'Arrested Development' creator Mitchell Hurwitz discusses season 4
The 10 new episodes being released at the same time will allow for more clues and connections in the plots, says Hurwitz.
When it was announced that Arrested Development was coming back for season 4, fans of Mitch Hurwitz’ comedy series (which has continued to amass a strong cult-following in the years since it was canceled), went bananas with excitement. Not only would they be getting the Arrested Development movie they’ve been clamoring for – Netflix will air an entire fourth season of the show as well!
Today we have some updates about Arrested Development season 4 from Hurwitz himself: the show will resume production this summer, and it seems that the deal with Netflix has steered season 4 in a different direction than originally intended. Read on for details.
At first it was proposed that Arrested Development‘s fourth season would be a 10-episode arc, which served as a lead-in to the movie. Each episode of the season would focus on a different member of the Bluth family – what they’ve been up to in the time since we last saw them – and the circumstances that steer them all toward the events of the movie (click the following link to see what the movie’s plot might be about). This format would allow established fans to get re-acquainted with the characters; would allow new viewers to get to know each character; and would allow for the cast members – many of whom are bigger celebrities now than when the show originally aired – to each be spotlighted. Not a bad approach.
However, Netflix is attempting to launch a much different business model with its original programming (which includes the Sopranos-in-Norway comedy Lilyhammer, or David Fincher and Kevin Spacey’s upcoming political series House of Cards). Netflix doesn’t have to bother with the episodic format of a standard television show – and subsequently, the ratings and advertising demands that come with it. The streaming service is more interested in total viewers calculated across a much wider window of time (say, fiscal quarters or years), and they therefore can release entire seasons of a show all at once, in order to help increase interest and views by getting audiences to do what they already do naturally with the service: watch large blocks of programming in marathon fashion.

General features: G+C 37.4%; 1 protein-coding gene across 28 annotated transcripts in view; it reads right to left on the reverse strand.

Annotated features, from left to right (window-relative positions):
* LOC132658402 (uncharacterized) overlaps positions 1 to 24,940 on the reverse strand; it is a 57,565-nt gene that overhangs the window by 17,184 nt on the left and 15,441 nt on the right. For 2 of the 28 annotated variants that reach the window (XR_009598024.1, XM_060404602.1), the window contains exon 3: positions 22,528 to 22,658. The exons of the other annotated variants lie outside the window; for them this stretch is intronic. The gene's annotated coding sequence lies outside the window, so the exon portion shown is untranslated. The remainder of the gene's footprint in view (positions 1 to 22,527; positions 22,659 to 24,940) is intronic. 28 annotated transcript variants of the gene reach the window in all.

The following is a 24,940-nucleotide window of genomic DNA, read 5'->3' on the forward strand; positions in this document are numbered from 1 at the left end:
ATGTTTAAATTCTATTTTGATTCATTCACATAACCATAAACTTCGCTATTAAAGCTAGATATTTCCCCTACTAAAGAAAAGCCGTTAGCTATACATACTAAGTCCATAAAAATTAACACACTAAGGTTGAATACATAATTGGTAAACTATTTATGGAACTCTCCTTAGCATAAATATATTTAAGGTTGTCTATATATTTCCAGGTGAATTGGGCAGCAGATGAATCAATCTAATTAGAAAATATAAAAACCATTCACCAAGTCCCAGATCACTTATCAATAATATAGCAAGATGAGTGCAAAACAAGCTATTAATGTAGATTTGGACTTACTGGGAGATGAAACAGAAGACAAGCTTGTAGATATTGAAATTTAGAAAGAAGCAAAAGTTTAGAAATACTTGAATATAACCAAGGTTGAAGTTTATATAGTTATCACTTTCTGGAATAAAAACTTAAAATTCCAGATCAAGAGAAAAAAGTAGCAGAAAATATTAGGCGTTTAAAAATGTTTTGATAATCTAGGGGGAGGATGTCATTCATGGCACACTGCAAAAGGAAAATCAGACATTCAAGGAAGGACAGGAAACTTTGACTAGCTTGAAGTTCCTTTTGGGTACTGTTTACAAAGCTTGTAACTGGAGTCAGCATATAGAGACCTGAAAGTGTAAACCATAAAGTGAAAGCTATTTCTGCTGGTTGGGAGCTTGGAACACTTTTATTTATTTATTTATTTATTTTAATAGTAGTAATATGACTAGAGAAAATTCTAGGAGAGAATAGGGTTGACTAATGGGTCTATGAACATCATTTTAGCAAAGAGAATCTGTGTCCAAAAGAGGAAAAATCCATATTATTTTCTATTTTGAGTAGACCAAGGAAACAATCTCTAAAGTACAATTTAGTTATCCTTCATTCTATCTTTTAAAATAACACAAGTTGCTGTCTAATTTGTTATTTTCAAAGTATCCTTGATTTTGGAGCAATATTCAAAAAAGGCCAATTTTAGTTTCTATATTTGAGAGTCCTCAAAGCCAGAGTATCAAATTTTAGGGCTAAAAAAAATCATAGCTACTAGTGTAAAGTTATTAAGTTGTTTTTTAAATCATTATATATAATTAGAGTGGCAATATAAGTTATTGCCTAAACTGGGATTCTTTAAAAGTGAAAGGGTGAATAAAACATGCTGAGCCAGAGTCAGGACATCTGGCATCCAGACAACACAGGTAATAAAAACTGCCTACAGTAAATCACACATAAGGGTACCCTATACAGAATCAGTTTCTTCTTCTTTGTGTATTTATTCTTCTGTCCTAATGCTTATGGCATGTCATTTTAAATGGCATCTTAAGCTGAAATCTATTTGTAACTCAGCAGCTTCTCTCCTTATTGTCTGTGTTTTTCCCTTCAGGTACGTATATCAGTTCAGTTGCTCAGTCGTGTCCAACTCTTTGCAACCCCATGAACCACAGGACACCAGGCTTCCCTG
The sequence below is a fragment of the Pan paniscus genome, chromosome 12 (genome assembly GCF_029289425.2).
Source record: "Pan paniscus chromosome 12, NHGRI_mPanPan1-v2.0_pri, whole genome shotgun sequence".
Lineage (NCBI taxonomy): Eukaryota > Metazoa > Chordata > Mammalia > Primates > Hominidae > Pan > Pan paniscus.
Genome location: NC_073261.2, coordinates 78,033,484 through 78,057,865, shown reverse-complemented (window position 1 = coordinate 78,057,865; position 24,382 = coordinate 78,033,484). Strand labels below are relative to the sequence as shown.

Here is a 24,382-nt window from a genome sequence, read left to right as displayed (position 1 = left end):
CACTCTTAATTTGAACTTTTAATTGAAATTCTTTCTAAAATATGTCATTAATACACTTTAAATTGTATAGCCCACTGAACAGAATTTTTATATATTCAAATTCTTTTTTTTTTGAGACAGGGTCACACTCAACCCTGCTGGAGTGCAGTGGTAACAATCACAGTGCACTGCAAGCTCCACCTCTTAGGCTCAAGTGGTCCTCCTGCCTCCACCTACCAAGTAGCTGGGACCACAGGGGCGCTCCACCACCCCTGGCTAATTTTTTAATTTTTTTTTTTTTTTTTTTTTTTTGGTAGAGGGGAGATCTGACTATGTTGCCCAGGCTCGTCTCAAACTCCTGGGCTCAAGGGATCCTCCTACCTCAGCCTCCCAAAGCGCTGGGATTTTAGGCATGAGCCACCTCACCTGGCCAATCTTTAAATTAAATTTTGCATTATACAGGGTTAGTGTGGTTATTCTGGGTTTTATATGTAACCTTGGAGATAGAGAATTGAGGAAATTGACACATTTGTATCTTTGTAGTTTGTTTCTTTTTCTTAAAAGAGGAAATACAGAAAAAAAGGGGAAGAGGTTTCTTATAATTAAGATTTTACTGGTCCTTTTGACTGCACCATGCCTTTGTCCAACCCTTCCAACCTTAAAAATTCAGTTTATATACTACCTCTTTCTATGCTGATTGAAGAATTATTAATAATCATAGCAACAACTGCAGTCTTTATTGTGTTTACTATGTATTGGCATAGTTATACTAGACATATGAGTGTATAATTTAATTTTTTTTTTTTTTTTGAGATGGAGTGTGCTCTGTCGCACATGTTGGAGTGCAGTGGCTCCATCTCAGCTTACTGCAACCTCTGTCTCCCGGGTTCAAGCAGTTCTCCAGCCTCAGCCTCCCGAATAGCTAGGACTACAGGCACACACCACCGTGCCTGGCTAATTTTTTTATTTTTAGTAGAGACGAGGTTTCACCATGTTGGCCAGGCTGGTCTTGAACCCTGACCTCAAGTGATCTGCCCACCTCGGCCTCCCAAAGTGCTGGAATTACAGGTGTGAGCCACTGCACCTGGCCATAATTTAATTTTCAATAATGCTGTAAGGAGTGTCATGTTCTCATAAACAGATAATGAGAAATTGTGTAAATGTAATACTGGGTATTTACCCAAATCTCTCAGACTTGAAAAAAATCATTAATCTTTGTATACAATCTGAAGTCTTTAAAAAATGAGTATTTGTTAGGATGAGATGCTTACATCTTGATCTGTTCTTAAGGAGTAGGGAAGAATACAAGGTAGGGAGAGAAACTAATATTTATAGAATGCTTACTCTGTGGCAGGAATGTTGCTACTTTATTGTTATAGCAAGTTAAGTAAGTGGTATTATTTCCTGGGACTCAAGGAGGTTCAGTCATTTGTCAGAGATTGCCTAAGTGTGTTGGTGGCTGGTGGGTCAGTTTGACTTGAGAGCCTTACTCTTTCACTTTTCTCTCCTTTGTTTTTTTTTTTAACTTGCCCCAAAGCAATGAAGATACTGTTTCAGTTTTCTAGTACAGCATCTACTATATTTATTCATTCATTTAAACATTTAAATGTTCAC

It’s that new approach that has Hurwitz thinking about an equally new approach to Arrested Development Season 4. The showrunner was at the National Association of Broadcasters convention alongside Netflix chief Ted Sarandos, where it was announced that AD Season 4 will premiere all ten of its episodes simultaneously. Hurwitz also addressed his change in approach:
“That is now kind of evolving into becoming more like the old show again… There’s going to be some mystery sprinkled throughout this [but] instead of watching one a week and try to get ahead of it, the hope is [fans] will watch them all together and then go back and look for clues and connections… We’d also like to use the technology to provide additional material, where you might be able to access another part of the story… It’s comedy. The twists really aren’t as important as the characters.”
If you’re not an established fan of the show: Hurwitz’ comments touch on a truth that has been learned from experience. One reason that Arrested Development didn’t become a smash hit on network TV in the mid ’00s (besides being too far ahead of this era of 30 Rock and Office-style comedy), is that it was not really a good fit for episodic viewing - not to mention the constant hiatuses and breaks that FOX imposed upon it (to make way for other shows, sporting events, etc).
When AD really caught on with people was after it had been canceled and was available on DVD, streaming services like Hulu, or cable syndication – i.e., where viewers could watch it in larger blocks and truly keep up with the carefully-stacked reoccurring jokes and semi-serialized storylines. I say all that to say: marathon-style viewing has always been the best way to approach this show.
The NAB convention made Arrested Development a centerpiece of attention (and the fans certainly showed their love), so there was much more discussed about where the property is headed from here:
- The movie is still on the way.
- If season 4 is successful, there could be MORE new seasons released on Netflix.
- We WILL be seeing some returning characters. Bob Loblaw (Scott Baio) has already been confirmed.
For more of what was revealed in the panel, head over to Vulture.
Kofi Outlaw blogs at Screen Rant.
The Christian Science Monitor has assembled a diverse group of music, film, and television bloggers. Our guest bloggers are not employed or directed by The Monitor and the views expressed are the bloggers' own and they are responsible for the content of their blogs.